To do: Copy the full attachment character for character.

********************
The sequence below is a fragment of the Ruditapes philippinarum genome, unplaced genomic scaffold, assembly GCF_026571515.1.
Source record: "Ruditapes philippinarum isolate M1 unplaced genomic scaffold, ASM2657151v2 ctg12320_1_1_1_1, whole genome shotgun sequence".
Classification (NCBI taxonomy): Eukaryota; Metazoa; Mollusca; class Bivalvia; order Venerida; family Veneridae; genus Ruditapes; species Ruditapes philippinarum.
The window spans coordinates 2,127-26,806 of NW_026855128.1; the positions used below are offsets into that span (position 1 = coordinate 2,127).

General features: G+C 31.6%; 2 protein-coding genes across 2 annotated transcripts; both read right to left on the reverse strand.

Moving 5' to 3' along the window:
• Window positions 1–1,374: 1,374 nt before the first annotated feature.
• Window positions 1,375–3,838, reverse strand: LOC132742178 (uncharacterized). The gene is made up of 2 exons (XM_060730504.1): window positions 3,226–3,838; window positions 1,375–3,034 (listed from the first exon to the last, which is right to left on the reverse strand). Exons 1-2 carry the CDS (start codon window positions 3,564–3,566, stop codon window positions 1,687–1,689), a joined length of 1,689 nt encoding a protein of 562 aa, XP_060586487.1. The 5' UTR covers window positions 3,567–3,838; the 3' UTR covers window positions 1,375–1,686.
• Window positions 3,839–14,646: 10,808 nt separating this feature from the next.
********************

The sequence below is a fragment of the Ruditapes philippinarum genome, unplaced genomic scaffold, assembly GCF_026571515.1.
Source record: "Ruditapes philippinarum isolate M1 unplaced genomic scaffold, ASM2657151v2 ctg12320_1_1_1_1, whole genome shotgun sequence".
Classification (NCBI taxonomy): Eukaryota; Metazoa; Mollusca; class Bivalvia; order Venerida; family Veneridae; genus Ruditapes; species Ruditapes philippinarum.
The window spans coordinates 2,127-26,806 of NW_026855128.1; the positions used below are offsets into that span (position 1 = coordinate 2,127).

General features: G+C 31.6%; 2 protein-coding genes across 2 annotated transcripts; both read right to left on the reverse strand.

Moving 5' to 3' along the window:
• Window positions 1–1,374: 1,374 nt before the first annotated feature.
• Window positions 1,375–3,838, reverse strand: LOC132742178 (uncharacterized). The gene is made up of 2 exons (XM_060730504.1): window positions 3,226–3,838; window positions 1,375–3,034 (listed from the first exon to the last, which is right to left on the reverse strand). Exons 1-2 carry the CDS (start codon window positions 3,564–3,566, stop codon window positions 1,687–1,689), a joined length of 1,689 nt encoding a protein of 562 aa, XP_060586487.1. The 5' UTR covers window positions 3,567–3,838; the 3' UTR covers window positions 1,375–1,686.
• Window positions 3,839–14,646: 10,808 nt separating this feature from the next.